Colinton Dell

A gentle woodland wander in the heart of Edinburgh; follow canal, river and railway to reach a childhood haunt of a famous Scottish author.

Distance: 4 miles
Start and Finish: Slateford Railway Station (NT 22370 71100)
Access: Certain rains between Edinburgh and Glasgow stop at Slateford. Buses 34, 35 and 44 stop nearby. Various parking options in the vicinity.

Part One: Towpaths and Trains

Leave Slateford station via quiet Meggetgate, then turn left as it joins Slateford Road. Climb the steps by the side of the viaduct to meet the Union Canal.

The Edinburgh and Glasgow Union Canal is a 32-mile long canal connecting Edinburgh in the East with Falkirk in the West, where it joins the Forth and Clyde Canal at the Falkirk Wheel. It fell into disuse with the rise of the railways, but was restored in the early 2000s and now forms part of many walks in the area, including the John Muir Way long distance trail.

Walking on the towpath of the Union Canal.

At the top of the steps, turn right and follow the canal southwest. You may spot some of the wildlife that call the canal home, but take care for any cyclists that are liable to race past with little warning. The path is at its narrowest as it crosses the bridge high above the Water of Leith, where walkers must proceed in single file and there is little room to pass anyone coming in the opposite direction.

A heron in the Union Canal.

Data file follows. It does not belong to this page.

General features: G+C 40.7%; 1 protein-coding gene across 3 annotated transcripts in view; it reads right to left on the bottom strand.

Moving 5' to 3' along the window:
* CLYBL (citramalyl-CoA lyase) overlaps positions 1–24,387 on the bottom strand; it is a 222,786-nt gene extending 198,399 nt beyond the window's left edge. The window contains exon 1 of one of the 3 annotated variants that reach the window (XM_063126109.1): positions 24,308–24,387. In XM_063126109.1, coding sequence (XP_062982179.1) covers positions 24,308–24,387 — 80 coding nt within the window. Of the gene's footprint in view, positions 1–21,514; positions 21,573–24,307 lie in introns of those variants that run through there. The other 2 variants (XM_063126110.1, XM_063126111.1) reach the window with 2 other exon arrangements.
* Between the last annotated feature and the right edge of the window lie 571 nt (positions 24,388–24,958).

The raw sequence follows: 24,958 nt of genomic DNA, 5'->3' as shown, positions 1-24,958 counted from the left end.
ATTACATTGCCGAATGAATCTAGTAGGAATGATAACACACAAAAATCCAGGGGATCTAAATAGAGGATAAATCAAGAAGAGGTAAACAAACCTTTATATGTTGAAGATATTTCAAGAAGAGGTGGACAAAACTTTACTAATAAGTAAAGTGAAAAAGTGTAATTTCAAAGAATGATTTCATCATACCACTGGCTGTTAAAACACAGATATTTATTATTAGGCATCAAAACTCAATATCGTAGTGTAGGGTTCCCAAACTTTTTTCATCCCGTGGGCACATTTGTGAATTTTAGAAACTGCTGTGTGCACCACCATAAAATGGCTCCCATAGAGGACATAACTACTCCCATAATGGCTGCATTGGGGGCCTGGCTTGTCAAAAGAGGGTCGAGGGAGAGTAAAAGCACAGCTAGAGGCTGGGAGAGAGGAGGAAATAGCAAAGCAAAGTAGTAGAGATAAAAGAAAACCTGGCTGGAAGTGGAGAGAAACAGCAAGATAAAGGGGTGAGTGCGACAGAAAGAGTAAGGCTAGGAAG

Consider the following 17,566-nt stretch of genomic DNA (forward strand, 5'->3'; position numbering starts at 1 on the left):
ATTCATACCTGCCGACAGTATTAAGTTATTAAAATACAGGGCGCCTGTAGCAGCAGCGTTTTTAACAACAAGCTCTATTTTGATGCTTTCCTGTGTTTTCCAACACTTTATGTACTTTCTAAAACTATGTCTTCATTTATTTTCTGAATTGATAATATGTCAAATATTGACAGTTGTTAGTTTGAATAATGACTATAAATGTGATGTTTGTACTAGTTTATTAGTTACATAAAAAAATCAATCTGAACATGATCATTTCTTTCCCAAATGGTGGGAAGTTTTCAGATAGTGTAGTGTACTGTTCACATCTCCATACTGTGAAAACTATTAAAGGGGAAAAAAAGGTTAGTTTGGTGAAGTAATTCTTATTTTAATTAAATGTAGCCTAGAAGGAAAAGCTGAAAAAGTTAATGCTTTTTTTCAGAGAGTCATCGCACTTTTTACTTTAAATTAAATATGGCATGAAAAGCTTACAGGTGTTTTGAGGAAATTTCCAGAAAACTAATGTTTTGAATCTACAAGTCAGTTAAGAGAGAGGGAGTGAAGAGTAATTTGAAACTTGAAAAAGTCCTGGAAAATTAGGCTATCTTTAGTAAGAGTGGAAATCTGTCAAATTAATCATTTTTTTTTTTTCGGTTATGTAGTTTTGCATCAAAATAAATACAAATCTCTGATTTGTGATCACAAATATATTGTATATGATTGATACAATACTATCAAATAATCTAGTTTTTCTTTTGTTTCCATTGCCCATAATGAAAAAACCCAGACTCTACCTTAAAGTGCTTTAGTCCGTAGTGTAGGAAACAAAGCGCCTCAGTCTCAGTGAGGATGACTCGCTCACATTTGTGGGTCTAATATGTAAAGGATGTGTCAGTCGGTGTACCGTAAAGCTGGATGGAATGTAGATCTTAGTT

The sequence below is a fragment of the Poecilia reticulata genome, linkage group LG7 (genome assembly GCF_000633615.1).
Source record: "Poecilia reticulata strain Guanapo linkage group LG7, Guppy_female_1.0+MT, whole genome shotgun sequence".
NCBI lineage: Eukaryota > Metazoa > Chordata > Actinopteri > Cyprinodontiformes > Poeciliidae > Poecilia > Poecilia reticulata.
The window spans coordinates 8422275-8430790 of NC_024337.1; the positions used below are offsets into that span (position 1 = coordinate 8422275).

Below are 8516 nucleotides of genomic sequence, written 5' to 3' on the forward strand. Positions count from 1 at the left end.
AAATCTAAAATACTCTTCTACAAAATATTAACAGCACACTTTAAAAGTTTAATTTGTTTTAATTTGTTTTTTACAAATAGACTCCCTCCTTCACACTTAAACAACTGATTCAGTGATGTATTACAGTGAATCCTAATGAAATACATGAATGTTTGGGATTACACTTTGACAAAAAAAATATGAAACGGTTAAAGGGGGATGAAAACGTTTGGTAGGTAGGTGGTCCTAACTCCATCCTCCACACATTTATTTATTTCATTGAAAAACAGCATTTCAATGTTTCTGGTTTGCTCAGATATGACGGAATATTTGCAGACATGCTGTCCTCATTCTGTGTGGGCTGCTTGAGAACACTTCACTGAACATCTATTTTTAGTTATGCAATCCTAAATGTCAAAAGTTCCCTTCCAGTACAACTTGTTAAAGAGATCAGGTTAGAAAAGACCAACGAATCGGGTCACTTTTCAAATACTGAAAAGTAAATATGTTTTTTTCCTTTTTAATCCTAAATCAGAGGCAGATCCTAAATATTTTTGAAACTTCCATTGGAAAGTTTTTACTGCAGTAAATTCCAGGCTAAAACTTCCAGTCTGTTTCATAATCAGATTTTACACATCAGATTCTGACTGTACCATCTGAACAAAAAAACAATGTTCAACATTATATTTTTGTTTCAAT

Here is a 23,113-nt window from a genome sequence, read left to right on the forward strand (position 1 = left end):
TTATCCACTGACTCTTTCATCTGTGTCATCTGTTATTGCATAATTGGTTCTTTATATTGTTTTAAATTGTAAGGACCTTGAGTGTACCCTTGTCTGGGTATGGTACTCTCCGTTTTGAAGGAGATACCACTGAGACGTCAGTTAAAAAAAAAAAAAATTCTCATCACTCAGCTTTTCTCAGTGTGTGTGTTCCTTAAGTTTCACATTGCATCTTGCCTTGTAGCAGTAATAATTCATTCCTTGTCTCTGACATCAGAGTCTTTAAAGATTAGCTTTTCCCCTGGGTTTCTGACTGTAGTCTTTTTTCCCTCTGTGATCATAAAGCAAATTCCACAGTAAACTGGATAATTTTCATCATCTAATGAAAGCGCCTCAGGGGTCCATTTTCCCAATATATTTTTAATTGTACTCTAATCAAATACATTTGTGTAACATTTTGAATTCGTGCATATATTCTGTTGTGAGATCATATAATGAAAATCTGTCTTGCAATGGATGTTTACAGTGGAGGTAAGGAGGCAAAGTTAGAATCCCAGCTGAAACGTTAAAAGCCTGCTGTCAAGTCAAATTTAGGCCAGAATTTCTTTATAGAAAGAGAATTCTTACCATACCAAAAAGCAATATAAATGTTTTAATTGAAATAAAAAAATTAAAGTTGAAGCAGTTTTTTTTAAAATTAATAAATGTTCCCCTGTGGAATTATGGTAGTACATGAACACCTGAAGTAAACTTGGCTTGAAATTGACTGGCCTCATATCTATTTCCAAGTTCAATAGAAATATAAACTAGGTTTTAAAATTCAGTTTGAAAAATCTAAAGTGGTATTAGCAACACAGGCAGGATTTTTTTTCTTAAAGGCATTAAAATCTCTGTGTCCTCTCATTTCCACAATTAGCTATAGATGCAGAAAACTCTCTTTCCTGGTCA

When you come to a footbridge that crosses the canal, climb the short flight of steps on your right and continue onto the other side of the water. You’re now following the course of the Balerno railway line, which once connected Balerno with the city centre via Slateford station.

The Balerno line opened in 1874 and soon became popular with tourists looking to make day trips away from the hustle and bustle of city life. As other forms of passenger travel emerged, the line eventually became used exclusively for freight until it closed completely in 1967. Now stripped of rails, it makes for a popular walking route as part of the Water of Leith Walkway.

Following the course of the Balerno railway line.

Follow the path as it passes by a small residential area to enter the woodland gorge of Colinton Dell. The Water of Leith soon becomes visible below you to your left. The river once powered the many mills on the upper part of the river, including those that produced paper for Bank of Scotland bank notes and that produced the famous Scott’s Porridge Oats. It was these mills that necessitated the construction of the railway line. While the mills are long gone, their influence remains through the numerous weirs that alter the flow of the river.

A weir across the Water of Leith.

As the railway approaches the end of the gorge, it passes through Colinton tunnel. Once poorly lit and covered in graffiti, the tunnel has seen a new lease of life as a local community group have been working to decorate it with a colourful mural depicting Scottish author Robert Louis Stevenson’s poem From a Railway Carriage — although coming from this side means you’ll read the poem backwards.

The mural of a train at the entrance to the Colinton Tunnel.

Faster than fairies, faster than witches,
Bridges and houses, hedges and ditches;
And charging along like troops in a battle,
All through the meadows the horses and cattle:
All of the sights of the hill and the plain
Fly as thick as driving rain;